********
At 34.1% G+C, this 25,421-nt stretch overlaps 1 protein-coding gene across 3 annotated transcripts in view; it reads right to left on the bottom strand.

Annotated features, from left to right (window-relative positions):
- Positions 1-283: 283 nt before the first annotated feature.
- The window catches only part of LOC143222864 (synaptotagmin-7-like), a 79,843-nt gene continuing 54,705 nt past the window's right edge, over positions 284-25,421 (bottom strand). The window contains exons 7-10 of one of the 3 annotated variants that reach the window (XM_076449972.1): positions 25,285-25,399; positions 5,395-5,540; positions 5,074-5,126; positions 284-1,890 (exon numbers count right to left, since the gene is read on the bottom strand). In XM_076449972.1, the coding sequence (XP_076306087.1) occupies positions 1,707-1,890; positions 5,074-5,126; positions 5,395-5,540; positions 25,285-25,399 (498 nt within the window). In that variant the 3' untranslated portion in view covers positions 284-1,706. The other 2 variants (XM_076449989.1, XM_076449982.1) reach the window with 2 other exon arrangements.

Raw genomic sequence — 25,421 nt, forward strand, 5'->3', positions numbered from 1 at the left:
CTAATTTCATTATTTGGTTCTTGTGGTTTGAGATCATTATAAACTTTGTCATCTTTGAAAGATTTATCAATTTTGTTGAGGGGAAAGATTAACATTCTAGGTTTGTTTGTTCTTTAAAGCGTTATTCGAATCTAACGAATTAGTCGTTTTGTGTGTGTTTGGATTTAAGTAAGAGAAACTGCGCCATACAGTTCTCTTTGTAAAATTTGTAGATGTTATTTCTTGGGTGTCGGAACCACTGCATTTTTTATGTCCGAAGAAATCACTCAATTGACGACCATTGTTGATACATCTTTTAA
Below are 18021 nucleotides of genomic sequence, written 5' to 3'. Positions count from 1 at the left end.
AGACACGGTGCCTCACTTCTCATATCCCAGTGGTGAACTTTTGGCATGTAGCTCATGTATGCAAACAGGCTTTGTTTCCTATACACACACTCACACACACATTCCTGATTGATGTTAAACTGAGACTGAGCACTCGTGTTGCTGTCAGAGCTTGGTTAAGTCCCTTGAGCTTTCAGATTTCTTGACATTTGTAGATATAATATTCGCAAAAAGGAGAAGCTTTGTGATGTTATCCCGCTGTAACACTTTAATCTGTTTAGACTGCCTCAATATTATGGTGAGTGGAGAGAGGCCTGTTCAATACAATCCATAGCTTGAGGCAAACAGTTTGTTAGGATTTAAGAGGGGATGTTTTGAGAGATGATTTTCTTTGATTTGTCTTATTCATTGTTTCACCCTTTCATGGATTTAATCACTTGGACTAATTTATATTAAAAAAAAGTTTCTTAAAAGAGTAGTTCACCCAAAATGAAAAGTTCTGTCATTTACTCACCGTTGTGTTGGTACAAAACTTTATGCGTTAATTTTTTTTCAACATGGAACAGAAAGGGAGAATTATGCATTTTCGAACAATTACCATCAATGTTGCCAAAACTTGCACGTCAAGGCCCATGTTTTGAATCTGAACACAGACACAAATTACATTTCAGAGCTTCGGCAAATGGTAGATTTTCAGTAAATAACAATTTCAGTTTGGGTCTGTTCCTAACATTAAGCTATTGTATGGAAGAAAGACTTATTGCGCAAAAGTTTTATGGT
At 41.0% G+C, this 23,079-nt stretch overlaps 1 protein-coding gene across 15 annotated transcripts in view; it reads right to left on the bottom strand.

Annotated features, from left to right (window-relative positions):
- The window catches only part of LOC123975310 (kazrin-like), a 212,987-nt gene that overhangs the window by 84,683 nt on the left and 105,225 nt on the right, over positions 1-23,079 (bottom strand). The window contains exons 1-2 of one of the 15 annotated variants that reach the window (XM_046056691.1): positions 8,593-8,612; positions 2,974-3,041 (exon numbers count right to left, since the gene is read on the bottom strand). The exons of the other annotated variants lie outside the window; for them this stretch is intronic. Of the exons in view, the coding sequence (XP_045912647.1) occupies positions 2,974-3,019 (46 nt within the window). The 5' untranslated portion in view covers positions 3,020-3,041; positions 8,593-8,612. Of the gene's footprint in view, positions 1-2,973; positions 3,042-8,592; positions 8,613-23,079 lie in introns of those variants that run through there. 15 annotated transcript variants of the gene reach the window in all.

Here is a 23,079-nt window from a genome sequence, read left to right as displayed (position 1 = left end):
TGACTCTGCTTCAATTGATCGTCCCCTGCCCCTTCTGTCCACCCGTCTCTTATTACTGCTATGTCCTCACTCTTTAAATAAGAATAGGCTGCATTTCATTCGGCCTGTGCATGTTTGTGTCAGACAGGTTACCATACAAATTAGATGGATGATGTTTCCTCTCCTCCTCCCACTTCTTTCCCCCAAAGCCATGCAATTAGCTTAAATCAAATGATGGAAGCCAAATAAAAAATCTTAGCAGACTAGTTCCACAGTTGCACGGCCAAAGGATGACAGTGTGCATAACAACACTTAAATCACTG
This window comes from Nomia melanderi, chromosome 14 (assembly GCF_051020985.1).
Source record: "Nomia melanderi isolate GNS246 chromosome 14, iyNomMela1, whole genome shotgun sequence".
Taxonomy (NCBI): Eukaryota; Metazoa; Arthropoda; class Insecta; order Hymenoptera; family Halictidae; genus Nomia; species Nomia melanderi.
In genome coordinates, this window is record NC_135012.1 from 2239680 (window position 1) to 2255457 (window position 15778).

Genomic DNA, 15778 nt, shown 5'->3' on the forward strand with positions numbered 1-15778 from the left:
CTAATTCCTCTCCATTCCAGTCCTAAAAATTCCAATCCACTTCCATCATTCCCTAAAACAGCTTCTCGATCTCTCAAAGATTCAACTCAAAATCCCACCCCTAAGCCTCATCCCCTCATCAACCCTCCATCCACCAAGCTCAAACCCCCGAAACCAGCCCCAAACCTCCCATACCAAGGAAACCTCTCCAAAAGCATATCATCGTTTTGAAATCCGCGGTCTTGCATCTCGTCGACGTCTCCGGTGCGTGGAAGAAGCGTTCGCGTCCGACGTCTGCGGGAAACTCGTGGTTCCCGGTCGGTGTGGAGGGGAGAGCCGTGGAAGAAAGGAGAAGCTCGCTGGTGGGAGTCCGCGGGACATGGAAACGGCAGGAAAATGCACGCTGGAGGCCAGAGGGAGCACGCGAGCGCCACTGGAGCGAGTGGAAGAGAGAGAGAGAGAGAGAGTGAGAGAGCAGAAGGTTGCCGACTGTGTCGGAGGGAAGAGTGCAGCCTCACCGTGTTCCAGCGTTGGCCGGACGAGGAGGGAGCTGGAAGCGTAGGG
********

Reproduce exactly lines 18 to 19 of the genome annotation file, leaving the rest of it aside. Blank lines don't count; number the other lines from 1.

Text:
Genomic DNA, 15778 nt, shown 5'->3' on the forward strand with positions numbered 1-15778 from the left:
CTAATTCCTCTCCATTCCAGTCCTAAAAATTCCAATCCACTTCCATCATTCCCTAAAACAGCTTCTCGATCTCTCAAAGATTCAACTCAAAATCCCACCCCTAAGCCTCATCCCCTCATCAACCCTCCATCCACCAAGCTCAAACCCCCGAAACCAGCCCCAAACCTCCCATACCAAGGAAACCTCTCCAAAAGCATATCATCGTTTTGAAATCCGCGGTCTTGCATCTCGTCGACGTCTCCGGTGCGTGGAAGAAGCGTTCGCGTCCGACGTCTGCGGGAAACTCGTGGTTCCCGGTCGGTGTGGAGGGGAGAGCCGTGGAAGAAAGGAGAAGCTCGCTGGTGGGAGTCCGCGGGACATGGAAACGGCAGGAAAATGCACGCTGGAGGCCAGAGGGAGCACGCGAGCGCCACTGGAGCGAGTGGAAGAGAGAGAGAGAGAGAGAGTGAGAGAGCAGAAGGTTGCCGACTGTGTCGGAGGGAAGAGTGCAGCCTCACCGTGTTCCAGCGTTGGCCGGACGAGGAGGGAGCTGGAAGCGTAGGG